My goodness Sunday was fun. When my family and I drove home after the 9:30 service, I said to Mandi, “If I had to dream up a last Easter Sunday with Bloom, it would look something like that.” The love, the laughter, the hilarity, the hearty choruses of “Crown him with many crowns!”… it took my breath away.
With my time at Bloom nearly at an end, it also made me think about how far Bloom has come. Those first several months (years, actually) of Bloom’s life were, quite frankly, positively painful. I always expected that at some point I would turn a corner with my preaching, which would then magically gel with the worship, our “thing” would happen, and then word would begin to spread across Denver about the very awesome “thing” that was happening at Bloom. “Hey, have you heard about the thing that is happening at Bloom? Man, something’s really going on there! Let’s go check it out!”
To my great chagrin, our moment of “thingness” never really happened. We kind of just ambled along slowly for a very long time trying to figure out what we were doing. Our first Easter service drew 115 or so people. I remember thinking, “Breakthrough!”
We were back at 85 the next week.
And yet, here we are, seven Easters later, and we might have had 500-600 with us on Sunday. How or when all of that happened… like, if you pushed me and said to me, “So when did Bloom really begin to turn a corner?”, I would be hard pressed to point to a moment in time. Mostly, I think it was a lot of tedium. Coffees and lunches and happy hours and meetings that made my heart sing and meetings that made me want to light my hair on fire…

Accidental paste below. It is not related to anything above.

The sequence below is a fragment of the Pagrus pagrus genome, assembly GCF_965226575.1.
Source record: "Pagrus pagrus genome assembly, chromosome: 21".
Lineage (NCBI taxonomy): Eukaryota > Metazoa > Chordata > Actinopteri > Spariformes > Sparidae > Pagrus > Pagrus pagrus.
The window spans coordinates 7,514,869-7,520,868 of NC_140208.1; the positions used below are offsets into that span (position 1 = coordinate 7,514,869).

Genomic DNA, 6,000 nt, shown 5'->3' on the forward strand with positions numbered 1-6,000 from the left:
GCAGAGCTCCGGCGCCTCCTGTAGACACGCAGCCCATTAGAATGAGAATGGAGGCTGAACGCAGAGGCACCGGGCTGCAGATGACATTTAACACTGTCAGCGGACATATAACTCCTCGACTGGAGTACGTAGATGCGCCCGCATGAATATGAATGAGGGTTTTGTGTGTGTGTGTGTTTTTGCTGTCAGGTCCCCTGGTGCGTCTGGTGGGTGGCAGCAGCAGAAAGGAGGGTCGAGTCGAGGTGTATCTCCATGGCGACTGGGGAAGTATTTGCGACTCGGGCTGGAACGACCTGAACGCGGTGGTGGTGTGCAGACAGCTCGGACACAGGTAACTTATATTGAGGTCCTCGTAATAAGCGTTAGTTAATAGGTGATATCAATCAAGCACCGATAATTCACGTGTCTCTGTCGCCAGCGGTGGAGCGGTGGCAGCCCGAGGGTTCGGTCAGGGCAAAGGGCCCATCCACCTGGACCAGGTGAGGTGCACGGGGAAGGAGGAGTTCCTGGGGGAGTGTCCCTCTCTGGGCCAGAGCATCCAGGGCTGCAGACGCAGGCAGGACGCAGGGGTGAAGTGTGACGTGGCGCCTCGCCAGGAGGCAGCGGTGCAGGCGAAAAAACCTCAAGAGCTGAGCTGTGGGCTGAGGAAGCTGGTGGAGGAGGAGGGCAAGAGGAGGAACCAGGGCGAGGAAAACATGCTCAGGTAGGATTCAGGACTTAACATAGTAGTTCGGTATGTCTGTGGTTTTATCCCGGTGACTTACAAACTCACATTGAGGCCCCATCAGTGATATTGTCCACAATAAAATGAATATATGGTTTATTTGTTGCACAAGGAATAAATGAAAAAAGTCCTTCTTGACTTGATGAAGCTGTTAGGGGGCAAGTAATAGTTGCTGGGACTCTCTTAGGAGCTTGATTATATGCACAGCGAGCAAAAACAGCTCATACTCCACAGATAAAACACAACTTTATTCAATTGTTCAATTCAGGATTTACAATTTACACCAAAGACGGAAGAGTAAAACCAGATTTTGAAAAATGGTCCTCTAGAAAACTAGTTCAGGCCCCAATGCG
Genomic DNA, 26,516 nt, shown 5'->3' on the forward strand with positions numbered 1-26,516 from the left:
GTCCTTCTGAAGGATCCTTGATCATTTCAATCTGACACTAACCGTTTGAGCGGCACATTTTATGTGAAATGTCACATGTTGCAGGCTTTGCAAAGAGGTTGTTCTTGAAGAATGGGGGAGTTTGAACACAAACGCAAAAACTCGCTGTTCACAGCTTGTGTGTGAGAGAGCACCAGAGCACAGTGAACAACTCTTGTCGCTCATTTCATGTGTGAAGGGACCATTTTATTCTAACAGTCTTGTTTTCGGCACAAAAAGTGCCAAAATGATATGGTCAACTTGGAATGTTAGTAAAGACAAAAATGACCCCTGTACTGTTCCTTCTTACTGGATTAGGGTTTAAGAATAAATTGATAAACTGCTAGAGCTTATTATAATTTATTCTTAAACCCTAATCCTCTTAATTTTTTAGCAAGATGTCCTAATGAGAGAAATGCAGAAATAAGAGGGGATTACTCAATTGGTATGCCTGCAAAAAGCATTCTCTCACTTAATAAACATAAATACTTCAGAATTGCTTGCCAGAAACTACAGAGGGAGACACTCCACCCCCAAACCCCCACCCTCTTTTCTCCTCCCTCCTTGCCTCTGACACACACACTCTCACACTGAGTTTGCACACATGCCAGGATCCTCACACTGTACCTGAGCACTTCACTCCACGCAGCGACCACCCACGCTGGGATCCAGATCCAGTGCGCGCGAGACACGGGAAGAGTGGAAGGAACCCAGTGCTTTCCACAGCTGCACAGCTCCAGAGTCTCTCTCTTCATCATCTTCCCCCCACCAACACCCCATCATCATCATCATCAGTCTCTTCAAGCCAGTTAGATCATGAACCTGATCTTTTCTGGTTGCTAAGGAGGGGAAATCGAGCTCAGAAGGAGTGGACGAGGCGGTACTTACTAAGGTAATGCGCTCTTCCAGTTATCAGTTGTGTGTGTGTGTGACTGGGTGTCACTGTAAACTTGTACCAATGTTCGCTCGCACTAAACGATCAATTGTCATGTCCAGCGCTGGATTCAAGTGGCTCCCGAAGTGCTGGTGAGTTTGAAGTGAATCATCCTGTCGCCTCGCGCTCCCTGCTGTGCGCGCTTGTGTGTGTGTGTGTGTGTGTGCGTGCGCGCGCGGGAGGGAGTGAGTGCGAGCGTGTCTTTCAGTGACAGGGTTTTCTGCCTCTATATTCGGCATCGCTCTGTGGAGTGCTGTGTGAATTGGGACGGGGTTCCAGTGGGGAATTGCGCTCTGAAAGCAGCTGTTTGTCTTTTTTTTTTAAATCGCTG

And God used all of it to make something beautifully substantial.
Resurrection life is like that. The Psalmist said that the righteous are like “trees planted by streams of water…” Want to undertake a peculiarly thrilling exercise? Head down to Wash Park on your lunch break and watch the trees grow. No, really. It will freaking blow your mind.
Except when it doesn’t. Which is all the time. And yet, sure as shoot, those trees are growing; with each passing of the season they stretch out ever more towards their Creator in joyful praise. Because given the right conditions, that’s what trees do.
I’m telling you. It’s like that. Resurrection life is like THAT.
So, with both Easter and a new chapter of your life as a community upon you, I want to encourage you: keep doing what you’ve always done. Stay rooted in resurrection, keep loving each other, keep embracing the happy tedium of it all… God’s glory is peculiarly rooted in all that ordinary stuff, the power of the age to came present uniquely in the mundane.
Grace to you,